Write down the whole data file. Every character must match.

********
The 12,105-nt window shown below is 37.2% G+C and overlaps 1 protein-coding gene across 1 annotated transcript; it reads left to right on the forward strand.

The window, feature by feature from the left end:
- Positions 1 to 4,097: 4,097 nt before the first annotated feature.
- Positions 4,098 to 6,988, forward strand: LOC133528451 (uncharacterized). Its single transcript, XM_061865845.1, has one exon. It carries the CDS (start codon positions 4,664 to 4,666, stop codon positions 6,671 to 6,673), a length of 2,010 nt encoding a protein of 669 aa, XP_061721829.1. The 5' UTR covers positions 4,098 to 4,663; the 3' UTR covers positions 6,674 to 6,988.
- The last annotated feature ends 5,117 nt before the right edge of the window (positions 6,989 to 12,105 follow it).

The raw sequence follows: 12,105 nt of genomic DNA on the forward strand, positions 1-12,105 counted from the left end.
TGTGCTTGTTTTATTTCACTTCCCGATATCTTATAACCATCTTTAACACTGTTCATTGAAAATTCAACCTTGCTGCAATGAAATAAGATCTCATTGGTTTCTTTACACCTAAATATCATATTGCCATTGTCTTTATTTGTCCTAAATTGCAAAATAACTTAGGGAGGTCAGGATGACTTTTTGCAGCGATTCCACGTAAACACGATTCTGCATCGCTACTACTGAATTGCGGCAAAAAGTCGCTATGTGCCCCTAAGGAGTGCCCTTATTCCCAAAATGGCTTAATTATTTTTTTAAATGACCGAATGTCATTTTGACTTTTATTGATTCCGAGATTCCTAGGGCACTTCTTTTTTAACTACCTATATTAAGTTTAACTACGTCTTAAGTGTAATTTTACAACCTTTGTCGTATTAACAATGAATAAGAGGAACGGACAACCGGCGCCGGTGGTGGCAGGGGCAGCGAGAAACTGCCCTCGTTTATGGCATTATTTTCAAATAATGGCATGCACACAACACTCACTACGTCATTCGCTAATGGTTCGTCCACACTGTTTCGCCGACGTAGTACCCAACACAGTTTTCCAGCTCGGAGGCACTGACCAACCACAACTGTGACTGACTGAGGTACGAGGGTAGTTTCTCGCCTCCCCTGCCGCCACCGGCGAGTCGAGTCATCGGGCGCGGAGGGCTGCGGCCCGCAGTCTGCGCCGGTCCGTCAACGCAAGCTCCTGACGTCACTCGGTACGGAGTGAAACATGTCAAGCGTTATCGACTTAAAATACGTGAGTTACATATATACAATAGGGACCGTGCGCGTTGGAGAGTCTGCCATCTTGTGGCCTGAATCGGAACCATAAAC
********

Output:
The 12,105-nt window shown below is 37.2% G+C and overlaps 1 protein-coding gene across 1 annotated transcript; it reads left to right on the forward strand.

The window, feature by feature from the left end:
- Positions 1 to 4,097: 4,097 nt before the first annotated feature.
- Positions 4,098 to 6,988, forward strand: LOC133528451 (uncharacterized). Its single transcript, XM_061865845.1, has one exon. It carries the CDS (start codon positions 4,664 to 4,666, stop codon positions 6,671 to 6,673), a length of 2,010 nt encoding a protein of 669 aa, XP_061721829.1. The 5' UTR covers positions 4,098 to 4,663; the 3' UTR covers positions 6,674 to 6,988.
- The last annotated feature ends 5,117 nt before the right edge of the window (positions 6,989 to 12,105 follow it).

The raw sequence follows: 12,105 nt of genomic DNA on the forward strand, positions 1-12,105 counted from the left end.
TGTGCTTGTTTTATTTCACTTCCCGATATCTTATAACCATCTTTAACACTGTTCATTGAAAATTCAACCTTGCTGCAATGAAATAAGATCTCATTGGTTTCTTTACACCTAAATATCATATTGCCATTGTCTTTATTTGTCCTAAATTGCAAAATAACTTAGGGAGGTCAGGATGACTTTTTGCAGCGATTCCACGTAAACACGATTCTGCATCGCTACTACTGAATTGCGGCAAAAAGTCGCTATGTGCCCCTAAGGAGTGCCCTTATTCCCAAAATGGCTTAATTATTTTTTTAAATGACCGAATGTCATTTTGACTTTTATTGATTCCGAGATTCCTAGGGCACTTCTTTTTTAACTACCTATATTAAGTTTAACTACGTCTTAAGTGTAATTTTACAACCTTTGTCGTATTAACAATGAATAAGAGGAACGGACAACCGGCGCCGGTGGTGGCAGGGGCAGCGAGAAACTGCCCTCGTTTATGGCATTATTTTCAAATAATGGCATGCACACAACACTCACTACGTCATTCGCTAATGGTTCGTCCACACTGTTTCGCCGACGTAGTACCCAACACAGTTTTCCAGCTCGGAGGCACTGACCAACCACAACTGTGACTGACTGAGGTACGAGGGTAGTTTCTCGCCTCCCCTGCCGCCACCGGCGAGTCGAGTCATCGGGCGCGGAGGGCTGCGGCCCGCAGTCTGCGCCGGTCCGTCAACGCAAGCTCCTGACGTCACTCGGTACGGAGTGAAACATGTCAAGCGTTATCGACTTAAAATACGTGAGTTACATATATACAATAGGGACCGTGCGCGTTGGAGAGTCTGCCATCTTGTGGCCTGAATCGGAACCATAAAC